Inside Internet Archive: 10PB+ of storage in a church... oh, and a little fight to preserve truth
Stopping the powerful changing history, Orwell style
At the Internet Archive's headquarters in San Francisco, California, on Wednesday, technologists, educators, archivists, and others fact-oriented folks gathered to discuss how they and the like-minded can save news from the memory hole – a conceit conjured by George Orwell to describe a political mechanism for altering the truth.
The event, Dodging the Memory Hole 2017, was the fifth such gathering since 2014, sponsored by the Donald W. Reynolds Journalism Institute and a grant from the Institute of Museum and Library Services. It comes at a time when news publishers in the US faces heightened hostility from the Trump administration, not to mention ongoing revenue pressure.
The Internet Archive is a non-profit digital library, explained founder Brewster Kahle during his keynote presentation. The Archive's goal, he said, is to provide universal access to all knowledge. In that it echoes Google's self-avowed aspiration, but without the ads, data harvesting or commercial chicanery. And with a handy little copyright exemption.
The organization is based in an old and rather grand Christian Science church in the Richmond district of San Francisco, and it keeps online copies of books, audio and video recordings, texts, software, and more, like you'd expect from a digital library. It is best known, perhaps, for the Wayback Machine: a backup cache of 308 billion webpages scraped automatically from the public internet. The data is stored on servers in California with a total capacity of 35PB – 10PB of which we saw sitting at the back of the church.
Internet Archive founder Brewster Kahle
To underscore the Internet Archive's civic purpose, Kahle recounted how on May 1, 2003, the White House issued a statement about the Iraq war: "President Bush Announces Combat Operations in Iraq Have Ended." That declaration was subsequently modified without notice to read: "President Bush Announces Major Combat Operations in Iraq Have Ended."
Later, Bush's statement was removed from the web, but remained preserved in the Internet Archive. It would be December 2011 before combat operations in Iraq actually ended, at least from the perspective of the Obama Administration.
"We want to make it so you can't just take things off the net and put them down the memory hole," said Kahle.
Kahle and others made it clear that today's political climate has added a sense of urgency to digital preservation efforts. Following the 2016 election, the Internet Archive and its community of concerned archivists worked to capture 100TB of information from government websites and databases out of concern it might vanish. It's a job with no end in sight.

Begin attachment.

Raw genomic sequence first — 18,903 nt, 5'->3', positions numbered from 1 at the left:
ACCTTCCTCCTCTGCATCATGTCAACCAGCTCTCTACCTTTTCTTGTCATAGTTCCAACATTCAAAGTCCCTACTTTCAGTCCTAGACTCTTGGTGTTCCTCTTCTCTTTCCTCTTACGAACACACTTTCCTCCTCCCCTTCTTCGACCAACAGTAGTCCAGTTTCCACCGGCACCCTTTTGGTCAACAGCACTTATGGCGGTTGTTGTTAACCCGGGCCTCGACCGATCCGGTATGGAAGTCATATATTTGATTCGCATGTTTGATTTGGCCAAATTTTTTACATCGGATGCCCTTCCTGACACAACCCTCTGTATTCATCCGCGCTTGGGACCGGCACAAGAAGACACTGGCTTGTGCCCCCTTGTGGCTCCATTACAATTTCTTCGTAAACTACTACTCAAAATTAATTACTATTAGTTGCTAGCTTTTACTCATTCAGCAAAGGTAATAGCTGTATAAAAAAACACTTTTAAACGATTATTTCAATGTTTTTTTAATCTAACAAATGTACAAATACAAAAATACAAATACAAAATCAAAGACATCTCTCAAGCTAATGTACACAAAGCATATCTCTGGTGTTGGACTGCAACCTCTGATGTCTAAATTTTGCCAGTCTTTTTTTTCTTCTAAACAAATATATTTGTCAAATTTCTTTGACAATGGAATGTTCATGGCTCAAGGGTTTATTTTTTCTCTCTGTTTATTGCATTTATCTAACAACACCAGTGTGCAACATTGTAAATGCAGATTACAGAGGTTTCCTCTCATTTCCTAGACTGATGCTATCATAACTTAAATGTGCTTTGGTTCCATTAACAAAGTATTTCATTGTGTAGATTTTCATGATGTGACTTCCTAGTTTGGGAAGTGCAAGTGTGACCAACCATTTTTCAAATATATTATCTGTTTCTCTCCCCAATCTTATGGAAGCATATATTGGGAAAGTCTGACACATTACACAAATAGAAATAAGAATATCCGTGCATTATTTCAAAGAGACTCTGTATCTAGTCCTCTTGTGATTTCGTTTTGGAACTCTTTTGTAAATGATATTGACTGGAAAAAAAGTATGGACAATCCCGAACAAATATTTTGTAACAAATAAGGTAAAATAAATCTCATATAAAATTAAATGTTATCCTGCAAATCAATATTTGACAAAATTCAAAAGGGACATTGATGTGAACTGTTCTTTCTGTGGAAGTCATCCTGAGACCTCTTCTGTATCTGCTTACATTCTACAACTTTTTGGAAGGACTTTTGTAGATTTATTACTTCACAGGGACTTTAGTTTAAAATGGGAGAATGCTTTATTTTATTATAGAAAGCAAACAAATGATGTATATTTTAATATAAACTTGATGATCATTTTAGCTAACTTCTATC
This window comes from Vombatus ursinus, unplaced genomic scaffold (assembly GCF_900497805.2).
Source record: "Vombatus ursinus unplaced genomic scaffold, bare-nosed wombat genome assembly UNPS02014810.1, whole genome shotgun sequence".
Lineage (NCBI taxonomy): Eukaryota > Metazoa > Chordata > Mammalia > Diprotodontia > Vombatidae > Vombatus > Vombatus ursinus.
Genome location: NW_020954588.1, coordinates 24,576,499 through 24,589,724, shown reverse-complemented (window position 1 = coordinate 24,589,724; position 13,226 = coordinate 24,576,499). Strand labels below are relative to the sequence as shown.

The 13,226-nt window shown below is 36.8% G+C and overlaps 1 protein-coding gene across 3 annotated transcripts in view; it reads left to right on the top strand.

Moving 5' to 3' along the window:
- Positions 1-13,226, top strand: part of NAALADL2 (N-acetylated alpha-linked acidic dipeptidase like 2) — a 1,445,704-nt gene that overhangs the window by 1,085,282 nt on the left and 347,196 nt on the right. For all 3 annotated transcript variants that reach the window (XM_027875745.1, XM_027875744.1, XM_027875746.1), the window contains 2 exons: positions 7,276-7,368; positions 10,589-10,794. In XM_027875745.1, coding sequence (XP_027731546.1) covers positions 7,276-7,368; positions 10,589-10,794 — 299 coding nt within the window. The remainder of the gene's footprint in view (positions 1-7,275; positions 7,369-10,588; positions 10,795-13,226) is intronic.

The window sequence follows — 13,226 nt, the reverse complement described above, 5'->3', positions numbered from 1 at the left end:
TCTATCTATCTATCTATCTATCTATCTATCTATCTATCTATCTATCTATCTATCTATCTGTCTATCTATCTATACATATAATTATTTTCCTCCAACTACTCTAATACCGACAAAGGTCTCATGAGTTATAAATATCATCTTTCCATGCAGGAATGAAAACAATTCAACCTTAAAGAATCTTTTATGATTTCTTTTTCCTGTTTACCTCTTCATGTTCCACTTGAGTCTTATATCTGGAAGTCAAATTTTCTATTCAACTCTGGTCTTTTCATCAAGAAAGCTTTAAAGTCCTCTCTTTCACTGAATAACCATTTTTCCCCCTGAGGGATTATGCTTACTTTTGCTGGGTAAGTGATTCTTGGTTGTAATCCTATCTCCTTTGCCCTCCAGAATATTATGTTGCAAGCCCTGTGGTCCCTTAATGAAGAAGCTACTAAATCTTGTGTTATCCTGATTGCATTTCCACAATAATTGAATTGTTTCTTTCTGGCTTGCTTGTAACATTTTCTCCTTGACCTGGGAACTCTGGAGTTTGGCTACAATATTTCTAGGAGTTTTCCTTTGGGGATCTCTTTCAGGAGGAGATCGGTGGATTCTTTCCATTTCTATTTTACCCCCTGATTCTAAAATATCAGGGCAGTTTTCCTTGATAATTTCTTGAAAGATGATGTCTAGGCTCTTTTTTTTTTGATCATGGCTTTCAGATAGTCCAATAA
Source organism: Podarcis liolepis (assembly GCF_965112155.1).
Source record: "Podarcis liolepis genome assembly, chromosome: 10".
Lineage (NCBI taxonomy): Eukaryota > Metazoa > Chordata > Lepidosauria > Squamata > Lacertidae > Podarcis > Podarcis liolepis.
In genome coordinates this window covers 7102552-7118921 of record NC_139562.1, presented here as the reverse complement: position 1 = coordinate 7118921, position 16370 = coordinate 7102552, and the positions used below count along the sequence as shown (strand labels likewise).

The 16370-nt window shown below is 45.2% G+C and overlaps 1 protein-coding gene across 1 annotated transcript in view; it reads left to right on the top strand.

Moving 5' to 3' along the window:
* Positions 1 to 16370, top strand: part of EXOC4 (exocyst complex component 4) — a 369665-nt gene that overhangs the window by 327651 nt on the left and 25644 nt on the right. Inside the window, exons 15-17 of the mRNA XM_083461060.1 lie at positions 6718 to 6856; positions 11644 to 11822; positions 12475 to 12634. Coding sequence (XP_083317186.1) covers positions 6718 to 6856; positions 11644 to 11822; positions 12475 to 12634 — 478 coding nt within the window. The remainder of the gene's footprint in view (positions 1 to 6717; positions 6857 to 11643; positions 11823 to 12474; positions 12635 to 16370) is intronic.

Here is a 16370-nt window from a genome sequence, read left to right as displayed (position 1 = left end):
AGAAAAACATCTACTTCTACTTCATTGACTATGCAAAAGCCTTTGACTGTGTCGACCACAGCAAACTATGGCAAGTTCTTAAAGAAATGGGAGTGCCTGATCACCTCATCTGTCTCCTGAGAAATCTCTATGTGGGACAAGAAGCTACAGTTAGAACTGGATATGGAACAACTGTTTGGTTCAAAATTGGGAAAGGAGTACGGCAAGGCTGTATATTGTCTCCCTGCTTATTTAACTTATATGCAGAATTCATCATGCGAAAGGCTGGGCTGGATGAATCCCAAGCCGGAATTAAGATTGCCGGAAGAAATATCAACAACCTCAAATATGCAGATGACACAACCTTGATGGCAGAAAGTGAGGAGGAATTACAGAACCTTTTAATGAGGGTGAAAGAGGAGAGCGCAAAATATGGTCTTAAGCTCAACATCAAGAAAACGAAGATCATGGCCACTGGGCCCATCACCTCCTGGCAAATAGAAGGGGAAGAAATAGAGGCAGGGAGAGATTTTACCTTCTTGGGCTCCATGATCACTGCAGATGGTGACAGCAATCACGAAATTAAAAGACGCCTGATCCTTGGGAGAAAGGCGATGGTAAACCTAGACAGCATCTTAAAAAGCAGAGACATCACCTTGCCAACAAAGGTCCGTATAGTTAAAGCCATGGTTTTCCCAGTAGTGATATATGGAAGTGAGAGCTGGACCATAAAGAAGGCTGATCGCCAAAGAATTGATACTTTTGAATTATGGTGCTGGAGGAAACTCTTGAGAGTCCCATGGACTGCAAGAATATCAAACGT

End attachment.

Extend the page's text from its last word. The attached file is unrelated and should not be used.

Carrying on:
"Things are very dangerous right now for internet content," said Art Pasquinelli, LOCKSS partnership manager at Stanford University.
Information on the internet is being filtered and fractured through social networks, Pasquinelli suggested. It's often presented without useful context. Data sets may become inaccessible.
If there's any good news, it's that the Internet Archive itself hasn't been attacked directly, at least in a major way, to stop it from what it's doing. "We don't see people trying to modify the records that we've stored," Kahle told The Register. "We haven't felt like we've been attacked. We've been used mostly for the purpose that we've been designed for."
The Internet Archive isn't so much concerned with preventing the spread of misinformation as with making sure information of all sorts remains accessible.
"We're not a good judgement organization, but we can build collections and make them permanent," Kahle said.
Kahle would like to see social networks do more to make data available.
"I found it curious that Facebook didn't have the ads that they used to run," he said, in reference to the social network's role in distributing and then losing divisive Russian-backed political ads and posts during the US presidential election. "And we probably don't have those either, because we don't archive Facebook very well."
Among those presenting at the event, the focus was on tools for keeping information alive, like digital archiving software LOCKSS, and Robust Links, a proposal for adding more information to prevent reference rot online
Reference rot encompasses both link rot, when links on pages no longer work, and context drift, when content editing undermines past citations.
The Internet Archive has been fighting reference rot with bots. Mark Graham, director of the Wayback Machine at the Internet Archive, said that the Archive worked with Wikipedia over the past year to find and correct some 3.8 million broken links.
"One of the problems we've been working on is trying to help make the web more reliable," said Graham.
The Internet Archive has a couple of dreams, said Kahle. One is getting fresh copies of its data out of the US, because it's good to have an offsite backup. Mirrors are held in the Bibliotheca Alexandrina, in Egypt, and a location in Europe. Another is the decentralized web. And then there's the one about footnotes.
"We'd like to turn all footnotes blue," said Kahle. "Wouldn't it be great if PDF viewers – Preview on the Mac or the one that's bundled into Firefox – were to go look for footnotes and turn them all into hypertext links?" ®
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